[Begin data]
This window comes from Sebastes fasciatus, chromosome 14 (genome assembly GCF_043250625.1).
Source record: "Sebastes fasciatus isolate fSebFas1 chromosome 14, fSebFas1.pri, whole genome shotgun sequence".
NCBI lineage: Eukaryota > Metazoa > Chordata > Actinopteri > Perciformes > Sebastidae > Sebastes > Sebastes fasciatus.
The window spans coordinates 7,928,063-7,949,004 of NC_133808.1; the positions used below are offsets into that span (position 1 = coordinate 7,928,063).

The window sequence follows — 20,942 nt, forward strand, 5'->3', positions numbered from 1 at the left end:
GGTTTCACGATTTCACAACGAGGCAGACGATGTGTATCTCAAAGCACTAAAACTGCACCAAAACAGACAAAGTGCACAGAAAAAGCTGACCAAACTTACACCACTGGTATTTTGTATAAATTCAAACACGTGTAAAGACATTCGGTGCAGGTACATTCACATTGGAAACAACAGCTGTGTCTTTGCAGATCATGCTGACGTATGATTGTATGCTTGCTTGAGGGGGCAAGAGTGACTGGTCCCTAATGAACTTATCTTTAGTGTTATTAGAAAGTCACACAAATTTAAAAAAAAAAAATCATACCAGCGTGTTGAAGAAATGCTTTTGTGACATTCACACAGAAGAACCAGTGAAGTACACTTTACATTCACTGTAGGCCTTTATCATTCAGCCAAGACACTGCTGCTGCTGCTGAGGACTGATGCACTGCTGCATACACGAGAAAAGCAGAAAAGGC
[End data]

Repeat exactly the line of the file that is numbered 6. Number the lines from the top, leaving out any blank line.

GGTTTCACGATTTCACAACGAGGCAGACGATGTGTATCTCAAAGCACTAAAACTGCACCAAAACAGACAAAGTGCACAGAAAAAGCTGACCAAACTTACACCACTGGTATTTTGTATAAATTCAAACACGTGTAAAGACATTCGGTGCAGGTACATTCACATTGGAAACAACAGCTGTGTCTTTGCAGATCATGCTGACGTATGATTGTATGCTTGCTTGAGGGGGCAAGAGTGACTGGTCCCTAATGAACTTATCTTTAGTGTTATTAGAAAGTCACACAAATTTAAAAAAAAAAAATCATACCAGCGTGTTGAAGAAATGCTTTTGTGACATTCACACAGAAGAACCAGTGAAGTACACTTTACATTCACTGTAGGCCTTTATCATTCAGCCAAGACACTGCTGCTGCTGCTGAGGACTGATGCACTGCTGCATACACGAGAAAAGCAGAAAAGGC